How To Grow Black Pepper

Posted on August 22, 2014

How to Grow Black Pepper

Here’s how to grow black pepper, the fruit of the Piper nigrum plant. Also known as peppercorns, black pepper is the world’s most popular spice. Piper nigrum is a tropical vining plant that grows 12 feet tall in its native India. While only suitable to the hottest parts of North America, it can be a fun, exotic plant to grow in the home garden.

WHERE TO GROW
The peppercorn plant can be grown in USDA Hardiness Zones 10 and 11. It prefers hot, humid and tropical climates and can not tolerate areas where temperatures drop below 60° F. In cooler areas, grow black pepper in a container and overwinter it indoors or in a greenhouse.

Plant Piper nigrum in the partial shade, with dappled sun light. You’ll want to grow it near a fence, trellis or similar support structure on which the vines may climb. In doors, it may work in a hanging planter with the vines draping down toward the floor.

WHEN TO PLANT
Plant black pepper when soil temperatures are at least 75° F or start it indoors year round. Transplant outside in the spring if possible when conditions are mild.

BEST SOIL FOR GROWING BLACK PEPPER
Black pepper needs rich soil that drains easily. A fertile potting mix works great. Garden soil should be amended with lots of compost. Plant in raised beds for better drainage. Soil pH is optimal at 5.5-7.0.

PLANTING
Soak your black pepper seeds in water for 24 hours prior to planting. Sow seeds very lightly, only about ¼ inch below the surface of the soil and about 3 inches apart. Moisten carefully with a spray bottle. Keep the soil moist and warm until the seeds germinate about 30 days later. Place them on top of a radiator or refrigerator if possible to help keep them warm. Move to indirect sunlight once they sprout. Transplant the healthiest seedlings outside or to larger growing pots when they are 4 to 6 inches high.

WATERING & CARE
Keep the soil constantly moist for good results. Mist regularly with a spray bottle to keep a humid environment. Water container plants even more often as they will dry out fast. No need to keep the soil sopping wet but don’t let it completely dry out between each watering either.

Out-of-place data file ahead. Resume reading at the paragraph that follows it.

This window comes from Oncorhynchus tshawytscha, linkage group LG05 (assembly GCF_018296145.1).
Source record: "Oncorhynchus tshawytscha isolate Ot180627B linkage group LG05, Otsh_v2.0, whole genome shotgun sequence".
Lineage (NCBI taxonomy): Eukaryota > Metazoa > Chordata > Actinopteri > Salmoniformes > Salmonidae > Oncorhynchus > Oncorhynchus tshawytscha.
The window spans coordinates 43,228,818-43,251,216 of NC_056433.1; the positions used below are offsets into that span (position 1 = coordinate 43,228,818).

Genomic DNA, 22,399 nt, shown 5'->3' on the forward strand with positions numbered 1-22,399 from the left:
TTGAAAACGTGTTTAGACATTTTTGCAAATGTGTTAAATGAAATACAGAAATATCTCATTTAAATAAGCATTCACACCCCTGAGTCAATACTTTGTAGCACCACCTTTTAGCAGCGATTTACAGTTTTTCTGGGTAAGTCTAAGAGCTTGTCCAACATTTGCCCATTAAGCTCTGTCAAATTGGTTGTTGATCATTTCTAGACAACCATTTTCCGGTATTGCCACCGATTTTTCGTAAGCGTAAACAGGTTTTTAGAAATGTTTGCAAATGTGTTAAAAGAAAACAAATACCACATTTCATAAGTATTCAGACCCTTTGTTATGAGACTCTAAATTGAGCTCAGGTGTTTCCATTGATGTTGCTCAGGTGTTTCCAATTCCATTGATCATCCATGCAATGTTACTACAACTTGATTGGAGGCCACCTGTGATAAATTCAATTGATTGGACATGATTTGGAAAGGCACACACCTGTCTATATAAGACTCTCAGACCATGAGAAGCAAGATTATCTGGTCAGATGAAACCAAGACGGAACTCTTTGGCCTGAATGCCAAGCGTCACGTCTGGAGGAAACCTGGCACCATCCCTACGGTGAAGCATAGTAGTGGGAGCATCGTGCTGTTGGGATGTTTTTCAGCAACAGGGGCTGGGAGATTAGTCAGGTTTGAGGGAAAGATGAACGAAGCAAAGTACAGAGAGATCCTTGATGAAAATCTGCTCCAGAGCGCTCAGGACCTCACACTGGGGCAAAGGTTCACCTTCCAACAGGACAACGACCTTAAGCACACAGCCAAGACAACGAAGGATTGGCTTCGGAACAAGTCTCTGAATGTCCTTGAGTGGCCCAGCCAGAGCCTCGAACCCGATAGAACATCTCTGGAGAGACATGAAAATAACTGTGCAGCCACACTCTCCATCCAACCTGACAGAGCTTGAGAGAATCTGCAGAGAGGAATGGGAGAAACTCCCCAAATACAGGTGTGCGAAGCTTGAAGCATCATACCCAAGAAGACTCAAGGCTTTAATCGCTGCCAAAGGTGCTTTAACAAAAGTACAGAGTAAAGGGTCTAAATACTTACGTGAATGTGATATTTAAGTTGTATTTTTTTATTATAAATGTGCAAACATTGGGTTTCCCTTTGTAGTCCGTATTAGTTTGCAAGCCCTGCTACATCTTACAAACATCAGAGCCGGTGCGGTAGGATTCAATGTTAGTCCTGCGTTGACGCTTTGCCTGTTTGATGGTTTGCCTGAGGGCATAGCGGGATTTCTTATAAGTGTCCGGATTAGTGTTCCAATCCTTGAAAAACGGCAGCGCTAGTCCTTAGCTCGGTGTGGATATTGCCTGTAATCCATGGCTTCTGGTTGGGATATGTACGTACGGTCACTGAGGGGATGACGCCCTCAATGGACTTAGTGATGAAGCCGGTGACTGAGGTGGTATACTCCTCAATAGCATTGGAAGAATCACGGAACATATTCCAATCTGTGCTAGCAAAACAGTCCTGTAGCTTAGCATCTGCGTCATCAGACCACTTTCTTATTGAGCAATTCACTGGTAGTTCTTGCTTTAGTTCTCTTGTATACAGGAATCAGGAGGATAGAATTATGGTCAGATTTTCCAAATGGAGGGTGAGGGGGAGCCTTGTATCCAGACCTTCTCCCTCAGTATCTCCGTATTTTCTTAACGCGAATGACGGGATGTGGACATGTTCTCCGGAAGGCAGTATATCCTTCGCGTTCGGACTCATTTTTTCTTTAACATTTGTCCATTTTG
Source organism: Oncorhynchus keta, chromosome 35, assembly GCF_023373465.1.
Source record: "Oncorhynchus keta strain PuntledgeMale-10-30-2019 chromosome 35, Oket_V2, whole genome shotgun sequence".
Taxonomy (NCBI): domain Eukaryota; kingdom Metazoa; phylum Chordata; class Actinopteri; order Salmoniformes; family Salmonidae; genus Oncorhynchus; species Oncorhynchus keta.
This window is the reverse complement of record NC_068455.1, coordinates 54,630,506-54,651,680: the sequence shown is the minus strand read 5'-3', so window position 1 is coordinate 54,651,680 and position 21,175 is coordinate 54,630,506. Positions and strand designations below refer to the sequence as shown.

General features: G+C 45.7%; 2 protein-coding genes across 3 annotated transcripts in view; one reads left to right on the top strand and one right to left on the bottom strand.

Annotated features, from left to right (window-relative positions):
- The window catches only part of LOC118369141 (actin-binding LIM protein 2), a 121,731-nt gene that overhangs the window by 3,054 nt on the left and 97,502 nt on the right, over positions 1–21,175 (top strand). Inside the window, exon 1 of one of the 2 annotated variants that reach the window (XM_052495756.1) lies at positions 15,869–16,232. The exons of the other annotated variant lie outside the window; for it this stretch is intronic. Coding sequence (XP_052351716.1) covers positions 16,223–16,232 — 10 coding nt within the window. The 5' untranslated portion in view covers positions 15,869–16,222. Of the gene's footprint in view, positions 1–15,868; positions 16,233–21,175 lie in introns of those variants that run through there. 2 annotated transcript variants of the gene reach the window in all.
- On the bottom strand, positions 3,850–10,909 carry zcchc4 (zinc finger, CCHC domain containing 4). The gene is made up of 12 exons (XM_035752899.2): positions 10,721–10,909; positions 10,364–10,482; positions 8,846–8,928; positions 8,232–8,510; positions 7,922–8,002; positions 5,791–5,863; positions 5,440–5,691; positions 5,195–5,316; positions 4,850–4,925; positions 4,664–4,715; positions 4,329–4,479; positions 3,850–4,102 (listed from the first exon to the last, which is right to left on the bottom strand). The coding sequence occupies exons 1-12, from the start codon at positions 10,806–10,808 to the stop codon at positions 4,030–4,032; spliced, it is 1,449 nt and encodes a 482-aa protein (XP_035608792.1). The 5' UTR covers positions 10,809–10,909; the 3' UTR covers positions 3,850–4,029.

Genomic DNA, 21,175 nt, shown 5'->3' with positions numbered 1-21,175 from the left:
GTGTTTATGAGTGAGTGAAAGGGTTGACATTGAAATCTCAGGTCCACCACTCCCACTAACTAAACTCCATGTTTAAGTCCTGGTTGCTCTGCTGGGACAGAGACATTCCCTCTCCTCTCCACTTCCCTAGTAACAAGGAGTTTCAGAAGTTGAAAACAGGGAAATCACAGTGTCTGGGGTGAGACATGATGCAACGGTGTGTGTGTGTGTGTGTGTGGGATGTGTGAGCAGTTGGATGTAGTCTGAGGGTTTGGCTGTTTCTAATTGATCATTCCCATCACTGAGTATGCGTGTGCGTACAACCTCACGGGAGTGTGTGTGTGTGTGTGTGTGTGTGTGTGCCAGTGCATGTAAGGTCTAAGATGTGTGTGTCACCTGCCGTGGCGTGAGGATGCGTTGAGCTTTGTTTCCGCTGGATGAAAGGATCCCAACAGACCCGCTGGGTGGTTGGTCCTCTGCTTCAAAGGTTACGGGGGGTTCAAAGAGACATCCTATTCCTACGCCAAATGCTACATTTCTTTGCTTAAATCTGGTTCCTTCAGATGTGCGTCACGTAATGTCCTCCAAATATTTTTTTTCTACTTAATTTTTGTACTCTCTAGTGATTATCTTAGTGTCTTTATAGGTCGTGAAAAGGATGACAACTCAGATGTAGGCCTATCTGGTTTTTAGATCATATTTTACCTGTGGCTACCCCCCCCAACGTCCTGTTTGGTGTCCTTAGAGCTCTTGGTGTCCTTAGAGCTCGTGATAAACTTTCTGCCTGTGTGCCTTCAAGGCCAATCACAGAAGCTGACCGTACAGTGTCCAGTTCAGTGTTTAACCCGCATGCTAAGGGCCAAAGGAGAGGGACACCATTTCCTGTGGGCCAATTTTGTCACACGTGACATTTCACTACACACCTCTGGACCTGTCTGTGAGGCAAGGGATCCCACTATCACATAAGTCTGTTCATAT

Provide a fence or trellis for the black pepper vines, which may reach about 15 feet long. Indoors, grow them in a hanging pot so the vines can spread out.

Fertilize every spring with a well balanced organic fertilizer. Fertilize house plants every four weeks.

DISEASE & PET CONTROL
Pepper plants are not susceptible to many pests or disease if they are well taken care of. Plant them in high quality soil and do not over or under water. Blast off pests with a hose. Use organic sprays if bugs appear to be a nuisance. Remove diseased or infested foliage from the garden.

HARVEST
Peppercorns can sometimes be harvested starting about one year after planting, but most will take 3 to 4 years to develop. First, flowers will appear throughout the spring and summer. Fruit will begin to form shortly after in clusters. They will ripen from green to red and can be harvested at these different stages. Most gardeners will harvest peppercorns when they begin to turn red.

Dry peppercorns in the sun for about three days. They should turn black when completely dry. Grind them up to make black pepper.

OTHER TIPS & ADVICE
Peppercorn seeds will likely need to be purchased through an online nursery.

Piper nigrum has been cultivated for over two thousand years and traded all over the world. Today, Malabar black pepper is considered the finest.

Pepper plants have evergreen leaves and large, beautiful flowers.

Remove the red hull to have white peppercorn, which has a milder flavor. Green peppercorns are harvested when still green.

Do you have tips or questions about how to grow black pepper? Let us know in the comments section below.


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